Our elites are snobs, but not fools. The dissonance between what all good folk are supposed to believe, and the evidence of our lying eyes, must sooner or later be resolved, when enough little boys have called out that the Emperor has no clothes.
If you want to say that such dramatic turnarounds simply don't happen, I need only remind you that our elites well within living memory expressed opinions about race that would disqualify them from public office nowadays. About other things, too. Quote: "To hold that the act of homosexual sodomy is somehow protected as a fundamental right would be to cast aside millennia of moral teaching." That was the Chief Justice of the U.S. Supreme Court — a person I think can fairly be taken to belong to the elite. The date was 1986, Bowers v. Hardwick.
If you want to object that elite opinions are in line of descent from Marxist egalitarianism, and that racial egalitarianism is of their essence, I will remind you that Marx, in common with wellnigh all thinkers on large social and economic matters until the mid-20th century, was entirely Eurocentric. He had no interest in non-Europeans. His theory of the Asiatic Mode of Production is universally considered to be the least well-thought-out, most perfunctory part of his work. Plenty of Marxist-inspired movements have been racist. Back in the 1920s when it was starting up, the South African Communist Party marched under banners reading: WORKERS OF THE WORLD UNITE FOR A WHITE SOUTH AFRICA. Today's China and North Korea are both officially Marxist, yet they are two of the most racially particularist states that have ever existed.
China in fact offers us another reason to think that our elites will dump the Standard Model. In China the Standard Model is not held in very high regard. When Taylor Wang went into orbit on the Space Shuttle in 1985, CCTV (China's government network) marveled that he was, quote, "The first descendant of the Yellow Emperor to travel in space." Even in the aggressively Anglo-Saxon U.S.A. of 1961, it is hard to imagine Walter Cronkite hailing Alan Shepard as "The first descendant of Alfred the Great to travel in space."
The rise of a competitor superpower with frankly race-realist attitudes can only increase the cognitive dissonance that Herrnstein and Murray wrote about. For an accelerant, there will be the fact that an ever-larger portion of our elites will themselves be descendants of the Yellow Emperor. Advances in the human sciences will provide further accelerant. Sooner or later a point of crisis will be reached. The spark will jump the gap, what has been stretched will break, the avalanche will slip, and the Standard Model will no longer be tenable, even for elites as preening in their moral vanity as ours.
So much for Possibility One, continued adherence to the Standard Model. It will not happen.
Without the Standard Model, however, our elites will not necessarily take the path predicted by Herrnstein and Murray, the path to, quote, "racial divisiveness and hostility that is as great as, or greater, than America experienced before the civil rights movement" — what I called Possibility Three.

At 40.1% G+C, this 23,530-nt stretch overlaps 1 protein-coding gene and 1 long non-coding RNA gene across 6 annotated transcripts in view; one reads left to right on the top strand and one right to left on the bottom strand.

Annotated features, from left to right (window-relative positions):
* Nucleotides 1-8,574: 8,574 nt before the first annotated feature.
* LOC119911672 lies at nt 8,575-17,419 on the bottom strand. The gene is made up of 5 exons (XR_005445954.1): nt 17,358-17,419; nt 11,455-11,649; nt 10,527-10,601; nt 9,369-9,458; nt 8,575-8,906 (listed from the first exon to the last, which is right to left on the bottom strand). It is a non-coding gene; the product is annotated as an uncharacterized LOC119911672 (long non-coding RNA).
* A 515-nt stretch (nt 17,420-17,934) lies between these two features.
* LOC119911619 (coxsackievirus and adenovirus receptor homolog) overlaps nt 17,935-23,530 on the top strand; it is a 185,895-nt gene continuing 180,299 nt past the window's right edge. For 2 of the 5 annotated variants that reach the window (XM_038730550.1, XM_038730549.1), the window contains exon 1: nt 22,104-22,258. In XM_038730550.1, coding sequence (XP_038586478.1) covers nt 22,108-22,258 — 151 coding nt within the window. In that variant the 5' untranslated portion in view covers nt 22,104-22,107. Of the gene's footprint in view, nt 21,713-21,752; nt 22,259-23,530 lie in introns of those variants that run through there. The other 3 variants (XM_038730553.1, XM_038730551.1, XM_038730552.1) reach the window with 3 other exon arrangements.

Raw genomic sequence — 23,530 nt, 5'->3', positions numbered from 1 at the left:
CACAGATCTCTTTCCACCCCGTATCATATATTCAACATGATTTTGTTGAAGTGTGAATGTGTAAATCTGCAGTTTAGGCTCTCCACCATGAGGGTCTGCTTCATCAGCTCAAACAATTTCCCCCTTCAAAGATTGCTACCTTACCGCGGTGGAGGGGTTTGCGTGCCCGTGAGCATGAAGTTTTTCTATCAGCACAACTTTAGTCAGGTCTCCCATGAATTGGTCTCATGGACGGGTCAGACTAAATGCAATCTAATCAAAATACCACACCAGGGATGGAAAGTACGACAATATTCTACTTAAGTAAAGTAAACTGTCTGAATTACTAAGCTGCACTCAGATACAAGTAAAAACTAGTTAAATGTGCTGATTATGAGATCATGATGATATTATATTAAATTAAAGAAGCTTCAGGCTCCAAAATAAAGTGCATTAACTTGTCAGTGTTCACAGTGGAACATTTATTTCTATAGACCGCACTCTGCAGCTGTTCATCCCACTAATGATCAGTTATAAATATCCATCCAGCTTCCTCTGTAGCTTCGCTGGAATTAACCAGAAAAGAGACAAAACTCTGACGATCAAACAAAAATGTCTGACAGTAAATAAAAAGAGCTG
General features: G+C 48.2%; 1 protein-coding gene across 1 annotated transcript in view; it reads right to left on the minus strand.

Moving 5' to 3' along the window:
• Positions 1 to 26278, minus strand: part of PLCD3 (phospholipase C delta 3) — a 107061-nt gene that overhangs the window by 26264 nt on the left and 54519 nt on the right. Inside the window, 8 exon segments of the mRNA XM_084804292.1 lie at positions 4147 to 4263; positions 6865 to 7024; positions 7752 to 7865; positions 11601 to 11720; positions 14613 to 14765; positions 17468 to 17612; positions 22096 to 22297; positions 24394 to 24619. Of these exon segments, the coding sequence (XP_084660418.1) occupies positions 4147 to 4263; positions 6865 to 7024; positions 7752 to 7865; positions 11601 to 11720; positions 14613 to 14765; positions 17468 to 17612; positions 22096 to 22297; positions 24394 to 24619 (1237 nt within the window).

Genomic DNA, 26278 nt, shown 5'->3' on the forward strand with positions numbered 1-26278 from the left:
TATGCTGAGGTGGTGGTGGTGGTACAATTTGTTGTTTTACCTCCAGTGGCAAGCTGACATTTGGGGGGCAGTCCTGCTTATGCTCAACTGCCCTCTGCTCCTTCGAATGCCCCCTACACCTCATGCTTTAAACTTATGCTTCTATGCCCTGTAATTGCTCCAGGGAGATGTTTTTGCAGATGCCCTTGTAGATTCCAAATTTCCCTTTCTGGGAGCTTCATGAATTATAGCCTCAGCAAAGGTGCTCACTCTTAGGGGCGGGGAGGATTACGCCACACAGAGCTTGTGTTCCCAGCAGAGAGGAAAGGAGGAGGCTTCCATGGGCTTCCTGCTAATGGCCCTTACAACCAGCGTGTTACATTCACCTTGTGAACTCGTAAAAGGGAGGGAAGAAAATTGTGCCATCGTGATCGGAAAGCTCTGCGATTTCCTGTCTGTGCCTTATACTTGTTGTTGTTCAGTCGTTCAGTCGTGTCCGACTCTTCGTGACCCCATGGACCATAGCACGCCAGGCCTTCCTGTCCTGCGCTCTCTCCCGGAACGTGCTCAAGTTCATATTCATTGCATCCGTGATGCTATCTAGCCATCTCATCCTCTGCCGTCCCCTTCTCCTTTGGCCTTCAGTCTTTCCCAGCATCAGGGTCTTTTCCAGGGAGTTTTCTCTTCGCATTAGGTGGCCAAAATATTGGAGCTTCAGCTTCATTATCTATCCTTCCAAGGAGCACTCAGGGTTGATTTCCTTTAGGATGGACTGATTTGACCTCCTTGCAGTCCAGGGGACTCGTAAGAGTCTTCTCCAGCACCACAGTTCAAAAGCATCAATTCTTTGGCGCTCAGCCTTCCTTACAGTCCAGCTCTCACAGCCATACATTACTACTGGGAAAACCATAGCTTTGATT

There is also, as an alternative, the second path, what I called Possibility Two: a turn to "candor and realism" about race. This path is obviously to be preferred to the other, and it is the point of view for which I proselytize.
It is also to be preferred to the Standard Model. The common perception is that the Standard Model is a humane and socially healthful point of view, while race realism is the sick product of twisted minds. It seems to me that the opposite is the case. The Standard Model seems to me to be socially poisonous, a great generator of rancor, resentment, rage, and division — an evil and destructive doctrine.
Imagine you are a member of a group that, in the generality, underachieves socially and economically: a black in the U.S.A., an Inuit in Canada, a Pacific Islander in New Zealand, even a Malay in Malaysia. If the Standard Model is true, the only possible explanation for your group's underachievement is malice on the part of other groups. Hence the rancor, resentment, rage, and division.
If, on the other hand, group underachievement is a consequence of the laws of biology working on human populations, there is no blame to assign. The fact of group inequalities, even in societies that have striven mightily to remove them, is as natural and inevitable as individual inequality, which nobody minds very much. The only proper object of blame is Mother Nature; and she is capable of inflicting far worse things on us than mere statistical disparities between ancient inbred populations.
Under a reigning philosophy of candor and realism, each of us can strive to be the best he can be, to play as best he can the hand he's been dealt, in liberty and equality under the law.
I hope this will be the point of view our elites will arrive at when the Standard Model has crumbled into dust. The other alternative, the one envisaged by Herrnstein and Murray, would be worse, far worse. I intend to do all I can to promote the idea that there is a sane path, a path of reason, fairness, and liberty, of "candor and realism," between phony egalitarianism and vicious neo-racism. Follow me down that path, please.
Thank you, ladies and gentlemen.
 That's where I found it. However, Bob Weissberg tells me the quote is 20 years older than that. It first appeared, says Bob, in Herrnstein's 1973 book IQ in the Meritocracy. I have not yet been able to confirm this.